Tamara Van Strijthem: Grassroots level can make a difference

The Filmhouse in Edinburgh will be one of the venues during the Take One Action Film Festivals. Picture: Toby WilliamsThe Filmhouse in Edinburgh will be one of the venues during the Take One Action Film Festivals. Picture: Toby Williams
The Filmhouse in Edinburgh will be one of the venues during the Take One Action Film Festivals. Picture: Toby Williams
This is the year that brought us the Panama Papers, the Zika virus, a US presidential nominee whose campaign unashamedly embraces lies and deceit, Brexit, countless terrorist attacks across several continents, rising inequality and the seemingly commensurate rise of the extreme right in European democracies, the bombing of thousands of innocents in Syria and Yemen and a refugee crisis that has led to thousands of deaths at sea or, too often, inhumane conditions for those who reached the shore.

Throw in the climate disaster we persist in heading for, and it’s hard not to feel overwhelmed in the face of such damning odds. So, do we give in and give up on our hopes for a better world? No way. There are causes for celebration, too. Don’t believe me? In the last two months alone, a momentous peace agreement between Farc and the Colombian government brought an end to a 50-year-old conflict; in India, 800,000 volunteers worked together to plant 50 million trees in one day.

At a grassroots level, there are countless examples of inspiring, fabulous initiatives bringing people together to fight for a fairer and more sustainable world, and at Take One Action Film Festivals, this is what we want to highlight and celebrate.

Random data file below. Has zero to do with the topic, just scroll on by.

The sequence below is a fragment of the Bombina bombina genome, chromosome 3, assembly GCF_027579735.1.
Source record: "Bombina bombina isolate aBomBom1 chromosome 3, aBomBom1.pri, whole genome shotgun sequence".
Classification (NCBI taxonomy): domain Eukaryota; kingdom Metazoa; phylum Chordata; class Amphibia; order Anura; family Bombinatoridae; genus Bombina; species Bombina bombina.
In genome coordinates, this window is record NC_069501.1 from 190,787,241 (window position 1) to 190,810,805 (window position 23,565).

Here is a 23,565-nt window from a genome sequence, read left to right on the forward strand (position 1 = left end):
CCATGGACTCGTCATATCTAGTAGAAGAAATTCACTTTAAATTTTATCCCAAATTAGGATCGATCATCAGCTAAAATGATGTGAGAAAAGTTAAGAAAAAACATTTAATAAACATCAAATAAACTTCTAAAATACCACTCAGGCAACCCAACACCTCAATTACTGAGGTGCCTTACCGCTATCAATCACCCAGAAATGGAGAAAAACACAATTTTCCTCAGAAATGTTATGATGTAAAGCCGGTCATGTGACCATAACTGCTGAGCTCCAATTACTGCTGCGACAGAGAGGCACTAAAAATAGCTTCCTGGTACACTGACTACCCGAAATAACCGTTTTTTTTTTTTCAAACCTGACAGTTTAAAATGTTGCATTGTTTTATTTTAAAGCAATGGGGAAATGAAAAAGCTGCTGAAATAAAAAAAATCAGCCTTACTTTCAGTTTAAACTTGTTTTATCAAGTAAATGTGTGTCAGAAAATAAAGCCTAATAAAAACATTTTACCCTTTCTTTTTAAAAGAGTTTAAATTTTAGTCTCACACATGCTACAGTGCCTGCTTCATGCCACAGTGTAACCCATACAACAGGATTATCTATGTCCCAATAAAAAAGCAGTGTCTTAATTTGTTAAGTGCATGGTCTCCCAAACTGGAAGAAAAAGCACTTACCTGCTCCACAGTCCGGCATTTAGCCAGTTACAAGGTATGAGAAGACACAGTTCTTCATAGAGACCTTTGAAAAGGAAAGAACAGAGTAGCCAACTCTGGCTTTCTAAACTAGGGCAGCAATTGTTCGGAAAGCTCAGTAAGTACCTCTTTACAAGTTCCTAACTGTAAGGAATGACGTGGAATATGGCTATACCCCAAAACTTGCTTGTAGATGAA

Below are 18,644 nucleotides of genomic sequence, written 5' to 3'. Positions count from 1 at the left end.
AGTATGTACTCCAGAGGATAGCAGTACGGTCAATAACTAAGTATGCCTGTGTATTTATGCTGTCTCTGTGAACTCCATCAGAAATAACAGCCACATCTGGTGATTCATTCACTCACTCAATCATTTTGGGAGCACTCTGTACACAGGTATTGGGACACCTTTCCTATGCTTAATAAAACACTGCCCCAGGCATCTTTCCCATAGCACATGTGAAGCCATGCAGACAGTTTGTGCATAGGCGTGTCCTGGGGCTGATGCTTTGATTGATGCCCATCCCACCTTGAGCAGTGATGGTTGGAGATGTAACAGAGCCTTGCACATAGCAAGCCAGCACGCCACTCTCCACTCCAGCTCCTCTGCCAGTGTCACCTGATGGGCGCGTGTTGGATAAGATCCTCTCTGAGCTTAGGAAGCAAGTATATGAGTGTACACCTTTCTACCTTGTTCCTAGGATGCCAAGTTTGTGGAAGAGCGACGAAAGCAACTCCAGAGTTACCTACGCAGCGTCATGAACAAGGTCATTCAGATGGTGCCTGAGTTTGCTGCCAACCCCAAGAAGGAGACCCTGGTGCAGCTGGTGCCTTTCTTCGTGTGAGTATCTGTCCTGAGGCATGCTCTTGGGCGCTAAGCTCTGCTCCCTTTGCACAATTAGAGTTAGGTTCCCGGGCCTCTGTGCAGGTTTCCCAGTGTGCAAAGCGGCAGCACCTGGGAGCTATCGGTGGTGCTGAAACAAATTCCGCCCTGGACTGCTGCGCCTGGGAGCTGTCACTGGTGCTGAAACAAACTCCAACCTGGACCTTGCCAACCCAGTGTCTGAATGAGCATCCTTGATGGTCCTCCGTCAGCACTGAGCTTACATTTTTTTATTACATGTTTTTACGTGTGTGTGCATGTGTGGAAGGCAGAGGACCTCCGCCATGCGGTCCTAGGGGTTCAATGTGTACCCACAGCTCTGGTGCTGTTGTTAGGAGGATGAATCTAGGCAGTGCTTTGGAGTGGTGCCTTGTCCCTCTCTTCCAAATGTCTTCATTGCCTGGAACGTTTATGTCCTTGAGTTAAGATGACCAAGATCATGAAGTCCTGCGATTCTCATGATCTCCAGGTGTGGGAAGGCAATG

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Among the information “noise” and echo chambers that surround us, it can be hard to identify what the most effective route to action may be – or indeed what lies at the core of specific issues. Film is almost unique in its capacity to shed light on complex issues. It is a great source of escapism, but it’s also a fantastic way of engaging with the world around us – and of bringing people together. Watching films with others and being able to explore our relationship to the issues they raise through inclusive, empowering post-screening discussions, affords a sense of community that Take One Action capitalises on to inform, motivate and empower audiences.

Our programme offers a challenge to defeatism, a reminder that positive social change is within our reach. Popular movements have shown, throughout history, that standing up for what we believe in is the only way to challenge the status quo: let’s take more notice of all the amazing achievements that activists’ relentless optimism and dogged hard work have brought about. Our opening film, the French globe-trotting documentary Tomorrow, presents a wonderfully uplifting reflection of this desire to shine a light on how we can shape our world for the better. .

Women’s empowerment, refugee integration, fighting austerity and global warming are all key themes of our festival films.

By giving audiences direct access to crucial, moving stories from all over the globe as well as the information and tools to push for positive social change within their community and beyond, we believe we can offer a much-needed, tangible antidote to powerlessness. We are enormously proud to be encouraging a true sense of connection and a wide variety of perspectives, with a welcome plurality of voices behind the camera, on screen and among our guests.

2016 need not be an annus horribilis. Let’s celebrate the people and the movies that are changing the world.

lTamara Van Strijthem is Executive Director of Take One Action Film Festival, which takes place in venues across Edinburgh and Glasgow, 14-25 September, in Aberdeen 11-13 November, and in Inverness 18-20 November: takeoneaction.org.uk

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